Easy Read Information
This page has information about the quality of our work. It also has information about how long patients have to wait before being seen.
Along with other NHS Trusts, we have a range of different targets relating to infections, waiting times and other measures. You can read more about these here
Treating emergency patients
Tin 2016-17 89% of patients requiring treatment for an accident or emergency were admitted, transferred or discharged within four hours of arrival. Whilst this is below the national standard of 95% or patients, it is in line with other comparable trusts across the country. In 2016-17, there were over 91,500 attendances to the emergency department at the Royal. This is around 7,600 a month, 1,700 a week, 250 a day.
Like other hospitals, we have seen an increase in emergency attendances and patients who need admitting to a hospital bed from the emergency department. In 2016-17, a quarter of people attending the Royal’s emergency departments (including St Paul’s Eye Clinic) were admitted to hospital. Among those requiring admission 46% were aged 65 or over. These patients tend to be more unwell and often require more complex care, treatment and various tests. They also often require complex care and support in the community once they are discharged. This has a significant impact on the flow of patients through the hospital resulting in increased pressure on the emergency department.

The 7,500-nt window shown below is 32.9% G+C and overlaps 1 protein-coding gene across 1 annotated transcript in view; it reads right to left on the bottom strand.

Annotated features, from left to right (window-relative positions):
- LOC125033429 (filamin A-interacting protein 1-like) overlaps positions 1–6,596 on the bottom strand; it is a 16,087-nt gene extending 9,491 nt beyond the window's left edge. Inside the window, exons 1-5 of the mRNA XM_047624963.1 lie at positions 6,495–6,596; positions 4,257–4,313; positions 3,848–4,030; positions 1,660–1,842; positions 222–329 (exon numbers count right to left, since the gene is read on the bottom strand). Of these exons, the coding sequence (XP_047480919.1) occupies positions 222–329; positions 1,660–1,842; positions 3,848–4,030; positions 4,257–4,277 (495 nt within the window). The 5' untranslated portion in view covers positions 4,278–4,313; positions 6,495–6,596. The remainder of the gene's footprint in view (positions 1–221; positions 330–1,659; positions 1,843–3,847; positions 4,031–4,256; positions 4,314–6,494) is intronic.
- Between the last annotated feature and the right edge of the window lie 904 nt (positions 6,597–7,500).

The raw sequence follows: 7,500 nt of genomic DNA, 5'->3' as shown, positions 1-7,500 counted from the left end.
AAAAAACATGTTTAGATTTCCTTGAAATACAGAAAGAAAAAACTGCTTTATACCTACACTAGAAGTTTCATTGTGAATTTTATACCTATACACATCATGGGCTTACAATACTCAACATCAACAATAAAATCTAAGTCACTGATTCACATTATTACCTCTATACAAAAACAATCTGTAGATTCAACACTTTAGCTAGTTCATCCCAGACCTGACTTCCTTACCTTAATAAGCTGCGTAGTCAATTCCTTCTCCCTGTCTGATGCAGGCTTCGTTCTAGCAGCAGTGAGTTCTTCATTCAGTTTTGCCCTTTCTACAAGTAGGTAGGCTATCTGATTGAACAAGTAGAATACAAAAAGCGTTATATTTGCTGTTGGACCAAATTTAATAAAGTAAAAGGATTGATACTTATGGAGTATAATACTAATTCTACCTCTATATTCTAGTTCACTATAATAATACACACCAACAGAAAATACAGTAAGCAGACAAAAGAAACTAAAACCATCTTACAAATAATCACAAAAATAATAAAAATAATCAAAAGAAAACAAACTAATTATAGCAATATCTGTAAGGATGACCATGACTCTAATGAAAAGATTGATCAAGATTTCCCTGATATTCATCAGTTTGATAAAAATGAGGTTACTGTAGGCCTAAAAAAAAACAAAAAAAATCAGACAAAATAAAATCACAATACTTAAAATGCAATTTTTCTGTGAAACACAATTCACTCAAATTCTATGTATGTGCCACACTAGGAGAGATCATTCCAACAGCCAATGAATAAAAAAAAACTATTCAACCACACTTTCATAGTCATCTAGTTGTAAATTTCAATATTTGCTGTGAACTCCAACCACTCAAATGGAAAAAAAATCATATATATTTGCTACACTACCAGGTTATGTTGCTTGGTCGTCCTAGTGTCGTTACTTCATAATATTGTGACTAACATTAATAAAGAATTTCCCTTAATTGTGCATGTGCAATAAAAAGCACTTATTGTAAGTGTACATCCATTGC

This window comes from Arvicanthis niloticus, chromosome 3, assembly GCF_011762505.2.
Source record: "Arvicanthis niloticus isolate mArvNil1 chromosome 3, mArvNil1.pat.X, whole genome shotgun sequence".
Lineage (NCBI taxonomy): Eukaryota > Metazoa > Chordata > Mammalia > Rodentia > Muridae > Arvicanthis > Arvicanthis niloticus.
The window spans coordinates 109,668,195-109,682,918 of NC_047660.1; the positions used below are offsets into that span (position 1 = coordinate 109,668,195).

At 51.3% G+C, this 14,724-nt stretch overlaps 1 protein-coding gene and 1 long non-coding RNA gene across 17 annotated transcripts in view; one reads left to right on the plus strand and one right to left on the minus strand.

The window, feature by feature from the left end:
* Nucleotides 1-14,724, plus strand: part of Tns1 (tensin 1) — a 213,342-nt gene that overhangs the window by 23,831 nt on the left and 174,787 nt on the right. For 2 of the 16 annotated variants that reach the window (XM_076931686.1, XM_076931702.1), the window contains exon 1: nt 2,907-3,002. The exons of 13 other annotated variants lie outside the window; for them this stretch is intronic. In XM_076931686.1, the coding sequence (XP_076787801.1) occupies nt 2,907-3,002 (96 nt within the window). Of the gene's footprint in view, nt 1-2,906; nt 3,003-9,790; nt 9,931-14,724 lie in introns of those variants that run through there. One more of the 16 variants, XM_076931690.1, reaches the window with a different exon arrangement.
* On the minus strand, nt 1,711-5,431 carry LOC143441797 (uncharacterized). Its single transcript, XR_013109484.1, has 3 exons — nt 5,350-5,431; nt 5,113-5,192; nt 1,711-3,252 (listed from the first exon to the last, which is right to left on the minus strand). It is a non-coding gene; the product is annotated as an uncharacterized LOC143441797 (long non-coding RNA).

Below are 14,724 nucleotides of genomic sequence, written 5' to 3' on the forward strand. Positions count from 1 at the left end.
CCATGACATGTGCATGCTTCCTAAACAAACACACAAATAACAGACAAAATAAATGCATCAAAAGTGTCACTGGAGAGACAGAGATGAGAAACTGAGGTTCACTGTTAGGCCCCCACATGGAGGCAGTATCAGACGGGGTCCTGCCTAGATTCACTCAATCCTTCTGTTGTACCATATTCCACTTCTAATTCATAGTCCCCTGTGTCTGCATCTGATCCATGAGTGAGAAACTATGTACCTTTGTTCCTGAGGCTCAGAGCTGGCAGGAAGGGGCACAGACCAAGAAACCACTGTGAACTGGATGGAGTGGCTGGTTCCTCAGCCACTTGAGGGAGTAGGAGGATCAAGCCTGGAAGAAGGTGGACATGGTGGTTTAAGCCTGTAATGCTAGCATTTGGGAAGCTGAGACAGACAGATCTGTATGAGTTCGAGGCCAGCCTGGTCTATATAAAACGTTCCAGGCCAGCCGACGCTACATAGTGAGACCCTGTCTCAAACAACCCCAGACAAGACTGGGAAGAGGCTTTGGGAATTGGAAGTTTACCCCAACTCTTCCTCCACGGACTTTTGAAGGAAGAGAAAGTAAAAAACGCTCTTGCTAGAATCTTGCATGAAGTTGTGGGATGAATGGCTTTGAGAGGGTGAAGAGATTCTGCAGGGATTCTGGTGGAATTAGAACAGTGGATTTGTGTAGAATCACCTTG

Patient flow improvements
Like many hospitals across the country, the Trust faced significant challenges in meeting high demand and achieving a smooth flow of patients through the hospital. Frequently throughout the year there have been over 100 patients in hospital beds who were ready to be discharged. The majority have been waiting for care packages in the community to support their discharge and have had to remain in hospital despite being medically fit to leave. By working across teams within the Trust and closely with local partners in health and community care, a number of improvement projects have been introduced to improve patient flow.
During the year, we have worked to minimise the number of cancelled operations on the day of surgery for non-clinical reasons, and to ensure that if an operation has to be cancelled, our patients are given a new date which is within 28 days from their original date. However, an increase in emergency admissions throughout the year means that we have cancelled more operations than we would like. This year we had to cancel 398 operations, which is 0.69% of our total operations carried out.
We narrowly missed the national standard of ensuring patients are treated within a maximum of 18 weeks from their referral. 90% of patients were waiting less than 18 weeks against a target of 92%. We have seen a substantial increase in our activity, particularly with urgent procedures and have experienced staff sickness within our surgical teams. We have also undertaken a transfer of regional upper GI surgery from other local trusts that has increased demands on services. Later in the year, national industrial action also impacted on our ability to ensure at least 92% of patients would receive their treatment within 18 weeks of referral. We are recruiting more surgeons and anaesthetists and are working with local partners to share capacity across the health economy.